Schools throughout the United States are often mouldy, toxic, poorly lit and overcrowded, says one of the organisations behind a new initiative designed to complement existing green building and construction efforts in schools throughout the country.
The United States Green Building Council (USGBC) says the learning and teaching environment in many classrooms across the US is substandard, and that the goal of the new Green Apple initiative is to transform schools across the country into healthy, safe and productive places while raising awareness on how to use existing facilities to create a physical environment that is conducive to learning.
“More than one quarter of all Americans walk through the doors of a school every day, yet instead of walking into places of opportunity, millions enter buildings where the air they breathe is filled with toxins and mould, where classrooms are poorly lit and overcrowded and where resources are limited and out-dated,” the USGBC says in a statement, adding that a large number of children around the country are learning in buildings that compromise their health and their ability to succeed.
The Green Apple initiative was announced on Monday at the Clinton Global Initiative Annual Meeting in New York. Rachel Gutter, director of the Center for Green Schools at USGBC, says the aim of the new initiative is to promote awareness about the physical learning environment – an area often neglected in debate surrounding education standards.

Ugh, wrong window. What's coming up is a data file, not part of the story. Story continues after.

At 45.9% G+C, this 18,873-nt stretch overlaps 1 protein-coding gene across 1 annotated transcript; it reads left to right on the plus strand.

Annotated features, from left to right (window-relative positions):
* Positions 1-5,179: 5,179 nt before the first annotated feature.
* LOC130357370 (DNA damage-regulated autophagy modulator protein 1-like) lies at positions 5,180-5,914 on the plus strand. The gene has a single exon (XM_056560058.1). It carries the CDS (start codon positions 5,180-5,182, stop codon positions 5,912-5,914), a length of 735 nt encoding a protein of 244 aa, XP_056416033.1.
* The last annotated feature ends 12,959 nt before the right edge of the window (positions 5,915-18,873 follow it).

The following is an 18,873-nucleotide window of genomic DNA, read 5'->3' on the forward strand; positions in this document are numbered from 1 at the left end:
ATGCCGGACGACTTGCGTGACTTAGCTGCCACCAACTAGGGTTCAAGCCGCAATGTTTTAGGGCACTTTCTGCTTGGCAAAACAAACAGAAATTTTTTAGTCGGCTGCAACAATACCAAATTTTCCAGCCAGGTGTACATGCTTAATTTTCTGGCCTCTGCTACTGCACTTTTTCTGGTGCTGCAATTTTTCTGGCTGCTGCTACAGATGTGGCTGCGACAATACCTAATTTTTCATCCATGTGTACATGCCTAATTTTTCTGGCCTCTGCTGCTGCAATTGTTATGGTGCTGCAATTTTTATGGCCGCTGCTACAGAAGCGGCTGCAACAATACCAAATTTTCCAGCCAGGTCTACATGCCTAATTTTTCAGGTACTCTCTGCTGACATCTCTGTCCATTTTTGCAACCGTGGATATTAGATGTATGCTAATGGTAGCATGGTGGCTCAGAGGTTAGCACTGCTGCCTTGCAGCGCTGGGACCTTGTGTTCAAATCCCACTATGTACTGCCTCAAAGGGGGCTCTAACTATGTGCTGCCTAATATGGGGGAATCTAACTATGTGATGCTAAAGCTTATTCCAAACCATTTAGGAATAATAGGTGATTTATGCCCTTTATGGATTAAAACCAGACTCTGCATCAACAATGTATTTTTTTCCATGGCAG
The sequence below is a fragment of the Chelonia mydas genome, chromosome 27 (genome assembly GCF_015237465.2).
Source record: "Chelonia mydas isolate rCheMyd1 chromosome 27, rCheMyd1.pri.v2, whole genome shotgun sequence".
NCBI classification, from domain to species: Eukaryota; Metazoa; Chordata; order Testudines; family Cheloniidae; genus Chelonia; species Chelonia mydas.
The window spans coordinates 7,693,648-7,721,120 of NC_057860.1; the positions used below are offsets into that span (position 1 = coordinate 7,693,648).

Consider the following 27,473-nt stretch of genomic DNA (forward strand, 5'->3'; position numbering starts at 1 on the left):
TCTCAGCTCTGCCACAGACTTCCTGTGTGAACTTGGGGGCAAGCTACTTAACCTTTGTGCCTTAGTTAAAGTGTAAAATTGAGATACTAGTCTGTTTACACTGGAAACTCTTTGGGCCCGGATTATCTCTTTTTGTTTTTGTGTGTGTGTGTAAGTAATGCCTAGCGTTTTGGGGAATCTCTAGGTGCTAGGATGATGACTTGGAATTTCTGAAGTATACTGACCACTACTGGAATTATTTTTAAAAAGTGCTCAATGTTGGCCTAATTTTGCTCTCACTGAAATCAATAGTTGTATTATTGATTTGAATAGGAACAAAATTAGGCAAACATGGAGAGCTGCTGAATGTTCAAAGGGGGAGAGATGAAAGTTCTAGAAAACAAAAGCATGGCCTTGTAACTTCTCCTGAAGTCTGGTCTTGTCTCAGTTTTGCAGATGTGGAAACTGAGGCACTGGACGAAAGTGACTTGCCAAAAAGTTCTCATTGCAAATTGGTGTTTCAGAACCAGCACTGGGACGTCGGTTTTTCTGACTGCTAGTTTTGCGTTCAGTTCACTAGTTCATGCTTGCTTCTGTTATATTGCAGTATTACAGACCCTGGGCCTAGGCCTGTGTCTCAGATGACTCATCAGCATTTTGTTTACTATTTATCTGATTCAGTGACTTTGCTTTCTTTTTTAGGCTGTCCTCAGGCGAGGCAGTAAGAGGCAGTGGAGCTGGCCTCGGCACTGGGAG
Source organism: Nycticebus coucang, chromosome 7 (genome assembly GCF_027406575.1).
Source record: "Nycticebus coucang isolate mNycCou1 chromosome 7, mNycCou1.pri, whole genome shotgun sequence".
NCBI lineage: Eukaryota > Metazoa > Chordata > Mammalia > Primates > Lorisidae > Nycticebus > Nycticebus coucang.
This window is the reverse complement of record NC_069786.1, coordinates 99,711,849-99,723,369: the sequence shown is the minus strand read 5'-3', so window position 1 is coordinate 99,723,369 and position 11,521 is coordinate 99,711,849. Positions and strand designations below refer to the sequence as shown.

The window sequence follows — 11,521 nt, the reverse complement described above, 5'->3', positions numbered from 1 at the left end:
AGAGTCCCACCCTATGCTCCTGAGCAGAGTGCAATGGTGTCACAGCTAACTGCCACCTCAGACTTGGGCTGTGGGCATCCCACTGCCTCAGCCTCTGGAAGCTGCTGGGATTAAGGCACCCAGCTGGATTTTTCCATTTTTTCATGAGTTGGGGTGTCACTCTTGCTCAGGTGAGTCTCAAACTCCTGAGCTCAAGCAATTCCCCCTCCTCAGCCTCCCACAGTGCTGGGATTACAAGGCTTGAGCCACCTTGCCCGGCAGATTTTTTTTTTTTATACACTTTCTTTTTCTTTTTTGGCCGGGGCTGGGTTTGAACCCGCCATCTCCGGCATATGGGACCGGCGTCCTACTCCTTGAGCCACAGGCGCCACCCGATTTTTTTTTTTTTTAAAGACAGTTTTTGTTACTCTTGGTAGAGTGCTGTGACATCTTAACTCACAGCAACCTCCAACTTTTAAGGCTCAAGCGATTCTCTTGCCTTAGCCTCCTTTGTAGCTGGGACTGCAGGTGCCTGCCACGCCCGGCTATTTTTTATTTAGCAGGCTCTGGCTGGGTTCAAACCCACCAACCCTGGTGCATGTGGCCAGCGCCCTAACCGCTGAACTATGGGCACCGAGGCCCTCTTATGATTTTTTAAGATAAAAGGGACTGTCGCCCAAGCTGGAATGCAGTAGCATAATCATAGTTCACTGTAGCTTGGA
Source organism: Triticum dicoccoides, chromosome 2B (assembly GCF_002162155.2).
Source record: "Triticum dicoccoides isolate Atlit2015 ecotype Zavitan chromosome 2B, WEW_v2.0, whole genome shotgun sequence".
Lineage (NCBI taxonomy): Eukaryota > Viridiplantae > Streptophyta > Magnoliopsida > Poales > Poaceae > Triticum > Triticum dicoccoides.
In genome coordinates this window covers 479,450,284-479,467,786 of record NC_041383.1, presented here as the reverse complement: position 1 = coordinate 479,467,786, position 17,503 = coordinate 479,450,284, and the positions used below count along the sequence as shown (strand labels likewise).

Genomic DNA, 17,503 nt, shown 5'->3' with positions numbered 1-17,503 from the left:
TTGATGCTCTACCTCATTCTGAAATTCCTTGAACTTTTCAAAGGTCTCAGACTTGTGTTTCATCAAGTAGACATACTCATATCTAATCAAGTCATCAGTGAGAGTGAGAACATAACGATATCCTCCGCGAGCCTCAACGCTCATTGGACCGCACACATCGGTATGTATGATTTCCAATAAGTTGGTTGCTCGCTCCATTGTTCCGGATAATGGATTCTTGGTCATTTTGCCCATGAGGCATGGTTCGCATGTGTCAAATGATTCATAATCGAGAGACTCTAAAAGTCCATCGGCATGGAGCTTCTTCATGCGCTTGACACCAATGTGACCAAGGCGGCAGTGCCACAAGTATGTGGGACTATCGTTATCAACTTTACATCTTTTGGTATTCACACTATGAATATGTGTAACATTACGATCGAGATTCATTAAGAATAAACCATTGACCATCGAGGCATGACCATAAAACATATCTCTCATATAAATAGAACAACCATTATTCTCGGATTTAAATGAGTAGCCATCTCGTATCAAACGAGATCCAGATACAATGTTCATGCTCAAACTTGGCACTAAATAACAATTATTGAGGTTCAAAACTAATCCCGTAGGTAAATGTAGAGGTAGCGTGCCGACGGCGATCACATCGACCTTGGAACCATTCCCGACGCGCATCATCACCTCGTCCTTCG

“The conversation around education most often focuses on ‘what’ children are learning and ‘who’ is teaching them, but through Green Apple we are bringing attention to ‘where’ our children learn because we understand that where we learn matters,” Gutter says.
Rather than involving new buildings or infrastructure, the new initiative is aimed at teaching school administrators, teachers and students how to make the best use of existing facilities.
A ‘Lighting Audit’ program, for example, explains how to maximise classroom light by swapping old light bulbs for more efficient ones, keeping the blinds open and keeping windows free of student artwork.
Similarly, a water audit program shows how to maximise water usage by conducting walk-throughs of school grounds in search of water connections, calculating the amount of water being used daily, installing faucet aerators, fixing leaks and tightening up loose connections.
While much of the initiative revolves around school infrastructure, its reach extends to more general areas, with many programs involving students. A ‘clean up’ day, the first event to be organised under the new initiative, will be conducted next Saturday with other events involving students planting gardens and making signs to remind others to turn of lights and not to leave taps running.
Along with USGBC and the Clinton Global Initiative, other partners in the Green Apple program include textbook publisher Houghton Mifflin (HMH), building industry and aerospace technology provider United Technologies Corporation (UTC), tiles and commercial flooring company Interface, hand dryer manufacturer Excel Dryer, floor covering, ceiling systems and technical insulation products manufacturer Armstrong and Solar City, a solar power provider.